The Democratic Republic of Congo has become one of the world's bloodiest hot spots. 2003 saw the end of a five-year war in which millions lost their lives - one of the deadliest conflicts since World War II. Despite recent peace agreements and democratic elections, the country is still plagued by army and militia violence. Congo remains deeply troubled, since the deep-rooted causes of conflict have not been adequately addressed.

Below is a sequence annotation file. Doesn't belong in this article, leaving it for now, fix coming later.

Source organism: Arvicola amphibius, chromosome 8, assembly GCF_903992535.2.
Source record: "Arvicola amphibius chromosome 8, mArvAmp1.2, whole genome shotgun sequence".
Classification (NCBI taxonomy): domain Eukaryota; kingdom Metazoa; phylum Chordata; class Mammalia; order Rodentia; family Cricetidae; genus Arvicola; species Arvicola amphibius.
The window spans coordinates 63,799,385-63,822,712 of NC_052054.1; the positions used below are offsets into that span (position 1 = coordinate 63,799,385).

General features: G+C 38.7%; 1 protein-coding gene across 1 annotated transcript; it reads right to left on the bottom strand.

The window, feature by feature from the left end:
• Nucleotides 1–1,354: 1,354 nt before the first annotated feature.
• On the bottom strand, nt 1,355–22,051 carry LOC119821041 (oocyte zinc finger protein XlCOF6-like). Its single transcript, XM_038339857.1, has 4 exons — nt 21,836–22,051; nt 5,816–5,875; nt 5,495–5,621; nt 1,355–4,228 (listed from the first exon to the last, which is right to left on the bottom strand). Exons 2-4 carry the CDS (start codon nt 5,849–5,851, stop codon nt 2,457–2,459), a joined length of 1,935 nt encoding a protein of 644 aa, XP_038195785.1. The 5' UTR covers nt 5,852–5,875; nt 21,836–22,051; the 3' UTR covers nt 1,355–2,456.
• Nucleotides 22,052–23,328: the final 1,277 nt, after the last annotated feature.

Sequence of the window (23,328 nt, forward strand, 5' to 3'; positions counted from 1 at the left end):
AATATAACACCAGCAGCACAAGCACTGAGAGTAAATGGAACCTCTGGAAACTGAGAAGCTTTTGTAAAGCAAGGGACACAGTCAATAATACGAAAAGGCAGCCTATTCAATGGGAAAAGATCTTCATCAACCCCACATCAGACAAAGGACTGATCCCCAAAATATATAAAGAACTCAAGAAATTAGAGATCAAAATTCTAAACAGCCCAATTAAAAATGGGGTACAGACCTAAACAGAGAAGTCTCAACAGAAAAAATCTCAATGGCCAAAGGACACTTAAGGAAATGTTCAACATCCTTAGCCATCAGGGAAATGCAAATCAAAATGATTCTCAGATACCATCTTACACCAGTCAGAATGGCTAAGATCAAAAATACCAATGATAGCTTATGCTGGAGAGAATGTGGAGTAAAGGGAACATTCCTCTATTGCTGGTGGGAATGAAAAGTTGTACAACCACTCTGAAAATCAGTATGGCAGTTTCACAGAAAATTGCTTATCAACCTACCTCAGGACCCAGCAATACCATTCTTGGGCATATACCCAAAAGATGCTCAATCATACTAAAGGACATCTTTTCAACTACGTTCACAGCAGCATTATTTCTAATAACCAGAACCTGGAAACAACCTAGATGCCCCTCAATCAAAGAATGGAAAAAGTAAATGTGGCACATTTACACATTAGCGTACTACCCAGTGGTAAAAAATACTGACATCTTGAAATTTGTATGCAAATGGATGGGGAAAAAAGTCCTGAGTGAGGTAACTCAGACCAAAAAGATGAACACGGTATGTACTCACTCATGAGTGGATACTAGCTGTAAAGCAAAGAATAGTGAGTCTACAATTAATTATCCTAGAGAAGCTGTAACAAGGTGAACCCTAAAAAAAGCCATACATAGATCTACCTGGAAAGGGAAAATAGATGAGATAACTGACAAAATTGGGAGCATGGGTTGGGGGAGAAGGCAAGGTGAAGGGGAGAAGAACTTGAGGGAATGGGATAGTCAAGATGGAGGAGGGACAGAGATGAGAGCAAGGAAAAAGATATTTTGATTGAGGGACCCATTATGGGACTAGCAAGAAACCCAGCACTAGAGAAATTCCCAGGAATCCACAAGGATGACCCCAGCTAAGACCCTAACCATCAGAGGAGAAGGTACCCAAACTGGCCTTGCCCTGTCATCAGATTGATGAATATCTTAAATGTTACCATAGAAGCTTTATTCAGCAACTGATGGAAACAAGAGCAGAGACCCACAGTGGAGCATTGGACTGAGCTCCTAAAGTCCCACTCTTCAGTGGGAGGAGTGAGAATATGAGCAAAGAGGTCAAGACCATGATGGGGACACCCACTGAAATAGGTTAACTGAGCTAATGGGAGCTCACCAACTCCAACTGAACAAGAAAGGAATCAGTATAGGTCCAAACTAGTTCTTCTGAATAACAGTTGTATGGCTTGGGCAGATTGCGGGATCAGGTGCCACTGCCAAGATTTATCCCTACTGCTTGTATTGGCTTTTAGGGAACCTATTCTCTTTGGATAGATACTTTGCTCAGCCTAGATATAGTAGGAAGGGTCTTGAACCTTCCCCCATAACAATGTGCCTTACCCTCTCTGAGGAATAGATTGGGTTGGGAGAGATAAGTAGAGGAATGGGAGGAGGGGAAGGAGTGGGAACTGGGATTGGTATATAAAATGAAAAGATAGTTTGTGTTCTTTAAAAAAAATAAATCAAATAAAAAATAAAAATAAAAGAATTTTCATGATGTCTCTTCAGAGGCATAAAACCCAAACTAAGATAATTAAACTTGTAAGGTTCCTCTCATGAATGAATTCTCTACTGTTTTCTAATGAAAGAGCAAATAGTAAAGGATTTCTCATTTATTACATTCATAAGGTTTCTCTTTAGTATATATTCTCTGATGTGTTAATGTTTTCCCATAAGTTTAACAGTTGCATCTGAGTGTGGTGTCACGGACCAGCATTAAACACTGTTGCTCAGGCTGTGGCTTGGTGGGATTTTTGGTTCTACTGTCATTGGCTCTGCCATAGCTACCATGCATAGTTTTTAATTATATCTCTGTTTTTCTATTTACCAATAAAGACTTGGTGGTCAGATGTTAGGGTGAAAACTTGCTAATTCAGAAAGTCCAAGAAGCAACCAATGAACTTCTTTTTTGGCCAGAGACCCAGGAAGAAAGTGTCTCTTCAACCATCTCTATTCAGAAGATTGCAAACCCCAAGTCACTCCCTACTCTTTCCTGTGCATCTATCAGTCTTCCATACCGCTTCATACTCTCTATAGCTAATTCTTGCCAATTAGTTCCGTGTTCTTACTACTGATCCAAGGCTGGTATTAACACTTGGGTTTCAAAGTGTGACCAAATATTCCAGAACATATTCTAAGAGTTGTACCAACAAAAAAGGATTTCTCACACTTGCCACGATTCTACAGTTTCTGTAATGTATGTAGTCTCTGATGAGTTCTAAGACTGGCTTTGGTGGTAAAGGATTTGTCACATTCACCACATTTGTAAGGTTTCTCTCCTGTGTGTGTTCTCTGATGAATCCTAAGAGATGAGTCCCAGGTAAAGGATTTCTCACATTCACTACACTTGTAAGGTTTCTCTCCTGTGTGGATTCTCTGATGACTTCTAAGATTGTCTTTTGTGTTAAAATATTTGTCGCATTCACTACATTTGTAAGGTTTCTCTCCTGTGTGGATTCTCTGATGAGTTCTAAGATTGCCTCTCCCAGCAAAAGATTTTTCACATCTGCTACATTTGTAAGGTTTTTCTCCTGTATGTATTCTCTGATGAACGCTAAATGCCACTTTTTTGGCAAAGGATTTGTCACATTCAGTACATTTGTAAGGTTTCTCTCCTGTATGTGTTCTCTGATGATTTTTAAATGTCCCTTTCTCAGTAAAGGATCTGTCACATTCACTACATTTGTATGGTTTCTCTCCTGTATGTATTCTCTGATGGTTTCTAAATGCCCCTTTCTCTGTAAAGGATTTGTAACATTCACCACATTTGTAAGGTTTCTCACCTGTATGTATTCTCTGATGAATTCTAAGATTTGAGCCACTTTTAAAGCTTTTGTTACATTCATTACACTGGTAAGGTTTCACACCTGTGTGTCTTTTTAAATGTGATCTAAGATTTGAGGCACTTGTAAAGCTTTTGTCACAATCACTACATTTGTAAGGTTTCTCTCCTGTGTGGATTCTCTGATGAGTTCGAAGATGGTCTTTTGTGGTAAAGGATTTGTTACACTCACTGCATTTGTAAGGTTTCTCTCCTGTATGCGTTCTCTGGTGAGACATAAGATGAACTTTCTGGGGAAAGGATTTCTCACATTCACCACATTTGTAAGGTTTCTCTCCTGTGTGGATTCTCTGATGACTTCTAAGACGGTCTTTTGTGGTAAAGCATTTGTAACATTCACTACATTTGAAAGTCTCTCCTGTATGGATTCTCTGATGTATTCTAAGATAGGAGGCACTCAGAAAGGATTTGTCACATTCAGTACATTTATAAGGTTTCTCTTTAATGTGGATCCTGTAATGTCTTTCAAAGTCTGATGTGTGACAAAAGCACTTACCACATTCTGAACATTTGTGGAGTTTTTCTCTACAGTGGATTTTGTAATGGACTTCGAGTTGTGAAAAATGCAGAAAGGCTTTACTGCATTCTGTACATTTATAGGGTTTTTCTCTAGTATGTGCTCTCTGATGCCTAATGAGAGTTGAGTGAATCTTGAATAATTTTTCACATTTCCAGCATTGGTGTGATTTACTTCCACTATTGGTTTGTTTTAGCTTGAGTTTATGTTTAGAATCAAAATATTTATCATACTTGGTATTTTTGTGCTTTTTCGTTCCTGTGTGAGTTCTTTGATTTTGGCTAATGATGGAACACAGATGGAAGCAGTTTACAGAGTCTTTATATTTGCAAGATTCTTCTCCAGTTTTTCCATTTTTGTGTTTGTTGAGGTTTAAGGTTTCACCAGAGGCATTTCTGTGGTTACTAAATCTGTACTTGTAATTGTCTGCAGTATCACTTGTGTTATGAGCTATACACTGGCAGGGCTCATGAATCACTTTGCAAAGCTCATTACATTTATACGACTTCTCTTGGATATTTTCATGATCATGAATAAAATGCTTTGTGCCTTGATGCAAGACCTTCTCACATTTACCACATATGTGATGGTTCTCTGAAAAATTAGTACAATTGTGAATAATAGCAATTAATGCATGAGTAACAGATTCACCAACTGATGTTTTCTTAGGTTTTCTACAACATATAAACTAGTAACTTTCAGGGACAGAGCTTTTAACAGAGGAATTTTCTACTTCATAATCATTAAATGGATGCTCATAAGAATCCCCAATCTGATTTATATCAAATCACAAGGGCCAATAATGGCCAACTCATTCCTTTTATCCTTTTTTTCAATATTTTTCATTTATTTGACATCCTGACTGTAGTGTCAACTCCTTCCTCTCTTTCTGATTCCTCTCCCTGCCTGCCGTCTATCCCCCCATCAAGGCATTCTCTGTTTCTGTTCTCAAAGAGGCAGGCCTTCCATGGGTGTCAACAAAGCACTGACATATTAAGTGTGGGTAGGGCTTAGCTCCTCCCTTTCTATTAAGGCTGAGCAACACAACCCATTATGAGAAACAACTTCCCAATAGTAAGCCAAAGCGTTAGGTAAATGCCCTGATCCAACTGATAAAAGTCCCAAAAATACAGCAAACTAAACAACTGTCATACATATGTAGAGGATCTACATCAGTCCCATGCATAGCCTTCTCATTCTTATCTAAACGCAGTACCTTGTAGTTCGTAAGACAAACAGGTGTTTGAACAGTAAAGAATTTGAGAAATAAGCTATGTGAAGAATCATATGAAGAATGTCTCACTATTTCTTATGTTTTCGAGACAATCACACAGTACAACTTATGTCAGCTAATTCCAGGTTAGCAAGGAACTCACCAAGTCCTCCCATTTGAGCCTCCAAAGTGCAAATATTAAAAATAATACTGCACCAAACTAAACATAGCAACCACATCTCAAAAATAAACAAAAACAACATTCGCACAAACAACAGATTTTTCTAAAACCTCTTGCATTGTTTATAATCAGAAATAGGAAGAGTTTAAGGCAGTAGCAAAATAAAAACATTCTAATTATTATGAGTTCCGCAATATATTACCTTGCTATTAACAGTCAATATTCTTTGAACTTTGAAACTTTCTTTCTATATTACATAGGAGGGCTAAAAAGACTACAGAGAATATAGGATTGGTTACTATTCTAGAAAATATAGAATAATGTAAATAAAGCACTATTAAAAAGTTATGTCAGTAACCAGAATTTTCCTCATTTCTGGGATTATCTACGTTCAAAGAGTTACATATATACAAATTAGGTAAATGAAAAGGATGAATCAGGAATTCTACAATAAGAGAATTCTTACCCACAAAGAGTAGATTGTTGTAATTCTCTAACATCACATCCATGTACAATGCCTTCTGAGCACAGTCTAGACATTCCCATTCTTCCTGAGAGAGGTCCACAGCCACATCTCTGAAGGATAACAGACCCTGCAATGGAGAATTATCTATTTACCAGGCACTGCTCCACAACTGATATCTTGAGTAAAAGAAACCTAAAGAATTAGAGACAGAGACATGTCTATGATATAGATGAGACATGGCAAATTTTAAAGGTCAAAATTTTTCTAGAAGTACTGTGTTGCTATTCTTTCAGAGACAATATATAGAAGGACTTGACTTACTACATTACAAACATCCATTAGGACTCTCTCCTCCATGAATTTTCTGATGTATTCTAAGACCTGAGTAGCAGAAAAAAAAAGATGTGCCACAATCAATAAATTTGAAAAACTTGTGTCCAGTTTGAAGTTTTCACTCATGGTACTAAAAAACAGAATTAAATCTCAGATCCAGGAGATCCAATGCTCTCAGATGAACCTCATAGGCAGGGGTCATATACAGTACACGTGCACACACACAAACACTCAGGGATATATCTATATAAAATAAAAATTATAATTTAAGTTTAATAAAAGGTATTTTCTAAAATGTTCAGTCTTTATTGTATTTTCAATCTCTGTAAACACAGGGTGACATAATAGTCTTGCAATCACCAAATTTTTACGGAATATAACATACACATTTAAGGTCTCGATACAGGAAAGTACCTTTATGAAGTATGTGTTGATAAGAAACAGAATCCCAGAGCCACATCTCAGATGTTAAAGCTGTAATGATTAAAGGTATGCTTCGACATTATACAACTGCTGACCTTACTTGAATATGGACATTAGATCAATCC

The conflict in the DRC has divided opinion; some call it a civil war, or a war of aggression by the country's neighbours; others a continuation of Rwanda's Hutu-Tutsi conflict on Congolose soil, and a war of partition and pillage. The prevalence of rape and sexual violence has led some analysts to mark it out as a hidden ‘war against women'. Tom Turner's insightful book reveals how each of these descriptions accurately captures the separate elements of this complex and multidimensional political conflict. In exploring each of these contributory factors, he shows how current attempts to rebuild the shattered state and society of DRC are doomed to fail. So long as the full complexity of the Congo crisis is not taken into account and a clear consensus as to its precise dimensions reached, the future looks bleak. The DRC, he argues, will likely remain a global hot spot for some time to come.